Somewhere in Devon, typical tabloid headlines.
Somewhere in Devon, typical tabloid headlines.
St. Paul’s Cathedral, a few blocks from my lodgings near Blackfriars Bridge on the Thames. I attended Morning Prayers. I was determined to stay near St. Paul’s, to be awakened by its bells.
First Afternoon Tea at the Swan.
Millennium Bridge, looking toward St. Paul’s Cathedral.
View from the top of St. Paul’s Cathedral, 528 steps up a narrow tower on stone steps. The Shard is the pointed building. The next day my shins ached.
Toured Shakespeare’s Globe on the South Bank, and that night returned for a performance of “As You Like It”. Nerd heaven.
Mailed my parents postcards.
First National Railway journey to Salisbury, home of a grand Gothic Cathedral where I saw the Magna Carta (the one that had been attacked not long ago by a madman). Salisbury is a lovely city and it was market day. I learned later that what distinguishes a city from a town in England is the presence of a cathedral.
British Library (St. Pancras Station in the right upper corner). I walked all over Bloomsbury. The statue is inspired by Sir Isaac Newton. So much genius in Great Britain.
St. James Park, one of the many tranquil London parks. From here I could hear the band signaling The Changing of the Guard at nearby Buckingham Palace. My first view of the Palace hence was minutes away.
Morning worship at Westminster Abbey. Later I toured the Abbey with my sister and niece but no interior photos allowed. Saw Poets’ Corner and the burial locations of so many legendary people of this sceptered isle, St. Edward’s Chapel, and imagined all the coronations and royal weddings, christenings, and funerals.
Another train journey to Cambridge. This is the King’s College Chapel. Cambridge was one of my favorite destinations and one felt a little smarter just breathing the air (same in Oxford). This guided tour was my first “Blue Badge” tour in England.
Glorious fan-vaulted ceiling, King’s College Chapel.
Viking Round Church, Cambridge.
Trinity College Chapel, Cambridge.
One of the many breathtaking stained glass windows at King’s College Chapel, Old Testament above, New Testament below. This NT scene shows a red-headed baby Jesus, a nod to King Henry VIII, patron of the College. The windows were all removed during the Blitz and painstakingly returned to their glory after the war.
Punting on the River Cam, Bridge of Sighs, Cambridge.
Punting on the River Cam, from the Anchor Pub where I had supper .
The pub where Watson & Crick made their DNA announcemen.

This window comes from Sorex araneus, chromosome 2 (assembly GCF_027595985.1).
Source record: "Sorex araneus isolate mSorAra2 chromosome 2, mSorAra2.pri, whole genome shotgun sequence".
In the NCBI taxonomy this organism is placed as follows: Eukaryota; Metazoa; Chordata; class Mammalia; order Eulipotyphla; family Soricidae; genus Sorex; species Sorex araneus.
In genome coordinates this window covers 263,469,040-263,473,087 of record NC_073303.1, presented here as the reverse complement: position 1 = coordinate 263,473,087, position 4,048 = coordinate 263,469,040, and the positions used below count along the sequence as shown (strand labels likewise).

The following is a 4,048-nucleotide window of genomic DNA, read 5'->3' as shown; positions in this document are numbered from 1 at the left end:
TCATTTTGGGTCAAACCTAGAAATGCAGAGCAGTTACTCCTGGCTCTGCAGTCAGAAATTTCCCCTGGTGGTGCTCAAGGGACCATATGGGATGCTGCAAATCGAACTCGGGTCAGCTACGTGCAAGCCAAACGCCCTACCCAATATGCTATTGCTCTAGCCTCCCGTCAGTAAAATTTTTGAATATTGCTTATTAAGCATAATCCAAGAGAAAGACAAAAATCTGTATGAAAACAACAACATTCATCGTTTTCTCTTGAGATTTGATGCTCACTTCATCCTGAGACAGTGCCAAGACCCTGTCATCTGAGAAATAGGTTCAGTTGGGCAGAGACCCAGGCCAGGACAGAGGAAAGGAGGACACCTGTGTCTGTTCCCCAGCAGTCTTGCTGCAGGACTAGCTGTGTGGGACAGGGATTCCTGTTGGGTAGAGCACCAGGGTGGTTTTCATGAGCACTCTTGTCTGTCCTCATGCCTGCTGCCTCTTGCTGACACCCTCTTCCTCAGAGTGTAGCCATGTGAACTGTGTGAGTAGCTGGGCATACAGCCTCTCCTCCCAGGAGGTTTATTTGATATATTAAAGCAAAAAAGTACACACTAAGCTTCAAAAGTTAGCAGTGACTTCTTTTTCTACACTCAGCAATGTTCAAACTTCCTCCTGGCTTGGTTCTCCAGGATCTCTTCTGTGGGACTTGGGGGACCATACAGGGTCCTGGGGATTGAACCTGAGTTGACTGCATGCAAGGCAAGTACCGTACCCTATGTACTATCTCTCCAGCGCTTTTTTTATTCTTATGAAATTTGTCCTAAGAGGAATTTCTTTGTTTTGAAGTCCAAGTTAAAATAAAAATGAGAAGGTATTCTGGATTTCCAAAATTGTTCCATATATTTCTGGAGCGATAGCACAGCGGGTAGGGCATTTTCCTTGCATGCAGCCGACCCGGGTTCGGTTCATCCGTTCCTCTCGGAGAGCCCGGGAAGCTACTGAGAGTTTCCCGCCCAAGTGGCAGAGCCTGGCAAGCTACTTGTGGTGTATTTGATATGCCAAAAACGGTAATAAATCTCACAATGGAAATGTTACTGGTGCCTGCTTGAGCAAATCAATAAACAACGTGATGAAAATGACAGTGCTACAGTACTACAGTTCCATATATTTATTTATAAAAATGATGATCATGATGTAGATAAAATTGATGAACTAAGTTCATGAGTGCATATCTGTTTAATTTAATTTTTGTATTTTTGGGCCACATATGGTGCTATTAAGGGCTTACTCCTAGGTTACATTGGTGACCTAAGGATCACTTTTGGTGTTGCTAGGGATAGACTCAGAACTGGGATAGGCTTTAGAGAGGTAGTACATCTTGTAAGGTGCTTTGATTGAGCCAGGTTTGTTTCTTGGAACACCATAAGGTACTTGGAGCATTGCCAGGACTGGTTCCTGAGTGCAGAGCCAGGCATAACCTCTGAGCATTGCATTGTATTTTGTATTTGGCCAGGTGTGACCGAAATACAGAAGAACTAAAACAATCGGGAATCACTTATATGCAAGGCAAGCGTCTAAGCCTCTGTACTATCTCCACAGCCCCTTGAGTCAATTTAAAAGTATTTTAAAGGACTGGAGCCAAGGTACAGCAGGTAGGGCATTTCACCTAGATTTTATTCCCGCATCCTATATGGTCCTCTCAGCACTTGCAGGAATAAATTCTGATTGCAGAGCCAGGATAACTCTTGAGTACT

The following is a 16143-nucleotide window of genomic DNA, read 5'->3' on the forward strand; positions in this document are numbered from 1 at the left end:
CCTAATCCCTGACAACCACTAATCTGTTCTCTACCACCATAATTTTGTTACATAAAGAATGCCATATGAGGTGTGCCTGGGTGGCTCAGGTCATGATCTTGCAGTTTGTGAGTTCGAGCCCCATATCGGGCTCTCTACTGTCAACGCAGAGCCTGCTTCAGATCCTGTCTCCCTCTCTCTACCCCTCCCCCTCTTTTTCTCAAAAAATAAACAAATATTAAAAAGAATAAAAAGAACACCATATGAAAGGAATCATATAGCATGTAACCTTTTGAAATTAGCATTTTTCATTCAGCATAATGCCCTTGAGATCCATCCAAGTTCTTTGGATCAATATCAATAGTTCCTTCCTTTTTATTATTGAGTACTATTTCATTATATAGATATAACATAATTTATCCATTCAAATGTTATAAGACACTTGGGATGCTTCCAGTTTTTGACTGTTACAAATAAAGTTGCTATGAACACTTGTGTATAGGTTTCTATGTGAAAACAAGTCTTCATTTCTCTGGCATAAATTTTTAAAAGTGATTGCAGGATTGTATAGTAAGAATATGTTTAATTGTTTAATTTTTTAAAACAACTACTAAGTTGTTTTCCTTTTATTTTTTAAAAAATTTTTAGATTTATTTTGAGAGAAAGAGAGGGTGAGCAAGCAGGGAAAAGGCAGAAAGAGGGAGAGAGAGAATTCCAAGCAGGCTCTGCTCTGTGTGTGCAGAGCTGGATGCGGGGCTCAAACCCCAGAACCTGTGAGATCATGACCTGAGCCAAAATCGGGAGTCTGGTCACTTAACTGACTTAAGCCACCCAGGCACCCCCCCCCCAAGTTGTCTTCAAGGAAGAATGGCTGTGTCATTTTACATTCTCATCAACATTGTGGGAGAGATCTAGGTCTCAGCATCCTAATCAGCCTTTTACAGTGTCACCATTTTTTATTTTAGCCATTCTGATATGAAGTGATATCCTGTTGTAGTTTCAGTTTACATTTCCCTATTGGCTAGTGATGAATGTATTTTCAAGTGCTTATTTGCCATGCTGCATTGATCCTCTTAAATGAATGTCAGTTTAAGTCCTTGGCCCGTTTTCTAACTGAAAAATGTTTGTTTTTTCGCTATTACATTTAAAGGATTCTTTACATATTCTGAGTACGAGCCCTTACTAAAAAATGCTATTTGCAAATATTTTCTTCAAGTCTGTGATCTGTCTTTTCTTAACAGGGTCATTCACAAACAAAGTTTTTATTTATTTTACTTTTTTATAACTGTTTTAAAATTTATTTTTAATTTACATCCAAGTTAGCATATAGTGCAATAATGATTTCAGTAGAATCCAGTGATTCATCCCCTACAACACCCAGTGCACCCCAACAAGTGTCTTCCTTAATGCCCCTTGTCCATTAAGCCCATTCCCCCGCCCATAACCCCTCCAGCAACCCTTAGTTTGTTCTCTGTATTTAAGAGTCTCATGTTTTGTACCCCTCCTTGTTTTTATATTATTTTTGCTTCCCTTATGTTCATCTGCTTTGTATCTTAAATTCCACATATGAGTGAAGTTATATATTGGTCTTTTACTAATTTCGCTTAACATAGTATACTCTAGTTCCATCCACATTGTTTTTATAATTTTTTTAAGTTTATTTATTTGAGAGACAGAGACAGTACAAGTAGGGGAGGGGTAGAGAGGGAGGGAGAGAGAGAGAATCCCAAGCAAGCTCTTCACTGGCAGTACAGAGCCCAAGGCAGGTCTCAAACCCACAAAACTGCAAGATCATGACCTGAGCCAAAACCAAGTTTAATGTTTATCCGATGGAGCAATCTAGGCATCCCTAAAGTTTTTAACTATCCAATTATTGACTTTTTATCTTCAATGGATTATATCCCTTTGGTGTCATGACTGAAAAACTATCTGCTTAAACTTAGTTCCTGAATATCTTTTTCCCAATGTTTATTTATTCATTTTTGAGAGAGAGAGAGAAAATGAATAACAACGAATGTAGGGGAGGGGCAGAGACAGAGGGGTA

Back to London on the ThamesLink fast train.
Hyde Park, Serpentine.
Victoria Palace Theatre, from my Grosvenor Hotel window.
Victoria Station entrance to the Grosvenor Hotel.
Tour of Westminster Hall and Palace, the Houses of Parliament where we got to enter the House of Lords and the House of Commons.
St. Martin-in-the-Fields Church, Trafalgar Square,
Dicken Museum, Bloomsbury.
rafalgar Square on a warm summer evening.
Shakespeare Birthroom, Stratford-upon-Avon.
York, Clifford’s Tower. Not every night one steps out of one’s hotel front door to the view of a medieval tower right across the street.
York Minster, home to a Church of England Archbishop. Constantine the Great statue.
York Minster interior. I attended Evensong.
York Shambles scenes.
Mutton Scotch Pie, Jedburgh, Scotland.
Mary’s Cottage, Jedburgh, Scotland (where Mary Queen of Scots holed up just before she fled to England, to her demise).
The Royal Mile, Edinburgh, Scotland.
cotch, what else?
Tour of Edinburgh Castle by a local guide in traditional Scottish dress, including a brief look at the Scottish Crown Jewels and the birthroom of King James (he of the King James Bible) who became the first king of the United Kingdom, joining Scotland to England after the death of Elizabeth I, the Virgin Queen.
Mons Meigs at Edinburgh Castle.
Jock the faithful Scotty dog of Greyfriars Church, Edinburgh. Said to be good luck to have touched him.
Royal Edinburgh Military Tattoo, an unforgettable extravaganza one should see live at least once. Hundreds of bagpipers and drummers march into the Esplanade from the Castle, with fireworks. Google it. I hadn’t necessarily planned to go to Scotland, but when I realized I could attend this, I did, and glad I am.
Hollyroodhouse, where the British royals stay when in Edinburgh, the site of the murder of Rizzio in front of Mary Queen of Scots (mother of James, later King James the I), the beginning of her downfall.
Royal Yacht Britannia.
Robert the Bruce at Bannockburn Battleground.
Callender, Scotland (I said I ate most everything. Despite what you might have heard, the food was delicious, fresh and local, and the fruit divine. We were, however, puzzled at the mushy peas served with the fish & chips.)
St. Mungo’s Cathedral, Glasgow, Scotland.
Cruise of Loch Lomond.
Sterling Castle, where Mary Queen of Scots was born.
Three Bens from Loch Lomond. “Bens” are Scottish peaks at least 1,000 meters in height, from Gaelic beann.
Heather-covered peaks in Cumbria, the hottest English bank holiday on record.
Grasmere scenes, Lake District.
William Wordsworth grave, St. Oswald’s Church Cemetery, Grasmere, England. I also visited his Dove Cottage.
Victorian-era train journey with new friends.
Haverthwaites Train Station, Victorian-era.
Lake Windermere scenes, after boat tour.
Mute Swans come to beg from me at sunset, Windermere Lake.
One of the many elaborately decorated rooms in Cardiff Castle, Wales. This is the Children’s Room and the tiles depict nursery scenes.
Norman Keep, Cardiff, Wales.
Interior of Norman Keep.
Millennium Center, Cardiff Bay (constructed of all Welsh materials), where we were regaled with Welsh stories & songs.
Market scene in Ludlow, Shropshire, England.
Tower steps of St. Laurence Church, Ludlow, England. Yes, I went to the top, all 200 steps. The bells rang just as I passed by that area of the tower. When one meets someone coming down, one must back up to find and slip into a chink in the wall to let them pass by. I had a serious panic attack midway up but after a pause for deep breaths, pressed on.